Another human benefit? Our brains can think creatively. While it is impressive that artificial intelligence can create a trailer for a horror movie, AI machines are having a harder time developing their own content.


That doesn't mean researchers aren't preparing for the day that AI will gain flexible and creative thought. Stephen Hawking developed the Leverhulme Centre for the Future of Intelligence at Cambridge University. Tech entrepreneurs like Elon Musk and Sam Altman, the president of Y Combinator, invested $1 billion dollars to OpenAI, a nonprofit looking to advance AI safely.


Importantly, a large part of how AI progresses depends on how humans - both AI users and creators - respond. As Altman mentioned, technology will continue to move forward - the only question is how we will keep up.


How do you feel about AI getting smarter?

big-data-big-year-2017.jpgPost by: Frank Sherlock, VP, International, Sales


An Age of uncertainty is upon us” according to The Economist and many other sources.


Preparing for and being able to manage your business and your relationships with customers through such times will be critical. Your call centre is at the forefront of customer interactions. Utilizing the wealth of data contained in these interactions will provide the insights that you need to successfully navigate your way through 2017 and beyond.


We’ve put together a list of four great tactics for making sure that you use your call centre data to deliver the customer insights you need to turn a “year of uncertainty” into a “Big Year for your business”.


Take a look…..




This post originally appeared on CallMiner.

fitbit_800x500.pngThe Takeaway: Healthcare providers looking to increase customer engagement through apps can look to Fitbit for successful tactics, like multi-channel engagement and strong motivators.


If only more healthcare apps could be like Fitbit. When asked about his company's mission, Fitbit CEO James Park said:


"A lack of consumer engagement is missing…[it] is a critical missing element in many broad healthcare efforts such as population health and disease control."


He's right. An Accenture report found that only 2 percent of consumers are interacting with their healthcare providers. Why are Fitbit devices so popular? And what can healthcare providers learn from Fitbit?


Think Like a Brand


There are several components of the company's success: Fitbit as a brand has addressed a need in the marketplace. Surrounded by more Internet of Things products and a growing obsession with staying active, Fitbit created devices that give its users the ability to track fitness and health goals, making it one of the first devices to tackle the growing health trend while connecting a group of like-minded individuals. By addressing a pain point, Fitbit had a customer engagement strategy built into its product.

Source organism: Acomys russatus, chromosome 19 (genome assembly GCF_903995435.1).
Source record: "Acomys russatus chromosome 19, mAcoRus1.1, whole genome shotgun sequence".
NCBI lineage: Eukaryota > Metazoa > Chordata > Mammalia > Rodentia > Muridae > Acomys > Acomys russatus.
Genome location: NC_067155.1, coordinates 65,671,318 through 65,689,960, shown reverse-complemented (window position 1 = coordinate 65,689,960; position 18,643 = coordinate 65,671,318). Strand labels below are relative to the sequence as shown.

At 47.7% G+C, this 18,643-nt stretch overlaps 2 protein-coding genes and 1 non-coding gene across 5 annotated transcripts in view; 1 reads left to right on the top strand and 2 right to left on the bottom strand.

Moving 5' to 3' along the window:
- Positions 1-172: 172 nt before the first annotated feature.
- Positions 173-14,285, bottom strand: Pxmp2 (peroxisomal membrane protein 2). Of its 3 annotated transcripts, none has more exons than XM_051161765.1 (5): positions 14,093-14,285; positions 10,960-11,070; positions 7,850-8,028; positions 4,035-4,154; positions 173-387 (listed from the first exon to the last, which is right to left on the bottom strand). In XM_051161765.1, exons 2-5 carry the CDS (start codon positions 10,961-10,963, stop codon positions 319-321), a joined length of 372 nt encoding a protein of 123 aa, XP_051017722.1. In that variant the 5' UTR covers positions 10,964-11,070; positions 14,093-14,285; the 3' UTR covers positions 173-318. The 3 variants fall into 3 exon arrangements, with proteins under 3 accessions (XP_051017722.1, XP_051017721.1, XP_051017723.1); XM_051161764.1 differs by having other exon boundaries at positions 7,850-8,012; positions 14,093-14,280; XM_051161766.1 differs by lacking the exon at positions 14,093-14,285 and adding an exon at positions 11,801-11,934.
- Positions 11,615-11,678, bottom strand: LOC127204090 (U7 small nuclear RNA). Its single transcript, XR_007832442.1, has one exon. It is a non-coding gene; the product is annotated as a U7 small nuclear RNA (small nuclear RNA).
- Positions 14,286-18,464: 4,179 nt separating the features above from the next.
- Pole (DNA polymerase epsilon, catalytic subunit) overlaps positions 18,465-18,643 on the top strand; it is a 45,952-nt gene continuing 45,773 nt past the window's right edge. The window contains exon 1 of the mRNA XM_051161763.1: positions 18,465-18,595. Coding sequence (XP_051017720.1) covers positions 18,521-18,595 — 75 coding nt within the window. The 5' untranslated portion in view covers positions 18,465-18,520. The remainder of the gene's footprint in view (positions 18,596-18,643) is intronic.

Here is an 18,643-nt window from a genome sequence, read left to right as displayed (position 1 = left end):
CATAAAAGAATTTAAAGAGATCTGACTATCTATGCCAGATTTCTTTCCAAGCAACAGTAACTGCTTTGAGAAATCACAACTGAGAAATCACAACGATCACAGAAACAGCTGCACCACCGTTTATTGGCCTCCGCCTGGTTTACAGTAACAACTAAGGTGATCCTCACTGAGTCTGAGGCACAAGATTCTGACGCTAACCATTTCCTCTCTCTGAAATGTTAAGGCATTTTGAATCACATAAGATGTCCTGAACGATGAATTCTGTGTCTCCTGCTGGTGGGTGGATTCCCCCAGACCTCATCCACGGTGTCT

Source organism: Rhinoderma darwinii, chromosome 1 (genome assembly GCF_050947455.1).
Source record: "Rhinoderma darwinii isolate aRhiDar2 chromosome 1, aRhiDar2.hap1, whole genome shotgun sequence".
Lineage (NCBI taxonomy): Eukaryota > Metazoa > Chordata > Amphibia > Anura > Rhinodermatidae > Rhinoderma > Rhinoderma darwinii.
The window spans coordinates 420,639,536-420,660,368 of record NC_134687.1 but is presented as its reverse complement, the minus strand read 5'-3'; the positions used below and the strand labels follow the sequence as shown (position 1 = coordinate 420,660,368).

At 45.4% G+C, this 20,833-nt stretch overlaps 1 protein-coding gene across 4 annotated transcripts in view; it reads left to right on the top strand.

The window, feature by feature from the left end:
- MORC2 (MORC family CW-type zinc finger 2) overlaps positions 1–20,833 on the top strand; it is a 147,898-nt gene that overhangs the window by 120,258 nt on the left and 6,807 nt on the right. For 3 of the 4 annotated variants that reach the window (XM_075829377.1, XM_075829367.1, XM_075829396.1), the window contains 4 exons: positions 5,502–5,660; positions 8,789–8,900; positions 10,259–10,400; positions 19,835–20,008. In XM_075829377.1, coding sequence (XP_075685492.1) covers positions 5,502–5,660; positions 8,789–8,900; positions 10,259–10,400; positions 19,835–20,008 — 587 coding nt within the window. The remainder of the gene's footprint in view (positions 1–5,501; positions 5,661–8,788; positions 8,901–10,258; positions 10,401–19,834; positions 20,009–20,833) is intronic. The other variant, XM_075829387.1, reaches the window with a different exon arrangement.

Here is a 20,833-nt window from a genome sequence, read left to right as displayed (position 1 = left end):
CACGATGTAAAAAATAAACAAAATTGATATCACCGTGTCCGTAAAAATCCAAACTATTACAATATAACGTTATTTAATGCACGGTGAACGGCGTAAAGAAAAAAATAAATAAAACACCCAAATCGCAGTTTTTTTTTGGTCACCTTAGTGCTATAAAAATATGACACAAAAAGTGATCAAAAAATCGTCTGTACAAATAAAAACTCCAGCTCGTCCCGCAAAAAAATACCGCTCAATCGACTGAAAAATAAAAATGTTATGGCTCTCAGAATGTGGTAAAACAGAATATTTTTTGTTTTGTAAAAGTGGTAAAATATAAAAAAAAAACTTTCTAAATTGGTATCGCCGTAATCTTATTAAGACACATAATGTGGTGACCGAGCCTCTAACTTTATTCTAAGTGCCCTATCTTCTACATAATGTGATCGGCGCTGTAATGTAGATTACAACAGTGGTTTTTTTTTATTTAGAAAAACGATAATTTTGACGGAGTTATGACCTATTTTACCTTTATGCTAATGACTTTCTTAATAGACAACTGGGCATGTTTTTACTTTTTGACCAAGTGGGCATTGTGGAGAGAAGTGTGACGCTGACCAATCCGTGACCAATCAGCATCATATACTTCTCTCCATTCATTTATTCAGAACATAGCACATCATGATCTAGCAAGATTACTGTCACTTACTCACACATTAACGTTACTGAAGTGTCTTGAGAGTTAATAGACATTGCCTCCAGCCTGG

Healthcare apps have yet to do this. According to the Accenture report, only 11 percent of healthcare providers created apps that address at least one of three functions that customers want most.


In addition, Fitbit is using several platforms to stay in contact with customers. According to Simply Measured, Fitbit's presence across Facebook and Instagram, with the hashtag #Mondaymotivation, accounted for 20 percent of its highest performing posts.


Screen Shot 2017-01-03 at 12.54.23 PM.png

#Mondaymotivation works as an important external motivator for Fitbit users.

How can healthcare providers and apps mimic Fitbit's success?


UnitedHealth Group, out of Minnesota, has made headway in engaging customers with its app, Baby Blocks. Unveiled in 2011, the healthcare app serves as a poster child for a strong customer engagement strategy in the healthcare space. As noted in the group's press release, the app works to help expectant mothers on Medicaid attend all their prenatal and post-pregnancy appointments. Like Fitbit, it also reaches out to customers across multiple communication channels, sending out reminders through email and helpful tips via text message.


Set a Goal for Customers


A secondary facet of Fitbit's success as a brand is the interaction between its members. It's a form of external motivation: Friends can try to top each other's fitness goals on a daily - or hourly - basis. The goal paired with its immediate payoff is central to Fitbit's success.


Meanwhile, Baby Blocks, as a healthcare app, has created its own form of external motivation to reward its patients. Instead of points, it uses gift cards for maternity or baby clothes. And this is crucial in helping keep its customers engaged.


Wharton Professor Kevin Werbach, in his book For the Win: How Game Thinking Can Revolutionize Your Business, warned against "pointification" or setting up loyalty programs with points associated with different tasks. Werbach argued that  points feel arbitrary. They are an intermediary accomplishment that could eventually lead to concrete rewards, yet fail to materialize fast enough. Just in the way you can immediately see if you've beaten your co-worker's number of steps for the day, patients using Baby Blocks can see a clear result from their efforts.


There is, of course, one huge obstacle for healthcare apps that Fitbit doesn't have to worry about just yet (though, if  a recent Q&A is to be believed, Fitbit will be moving into this space): privacy and legalities in the healthcare field. While this is a challenge, Accenture found that focusing on the functionality of existing apps may prove to be the most important part of boosting customer engagement.


What are you doing to creatively engage your customers?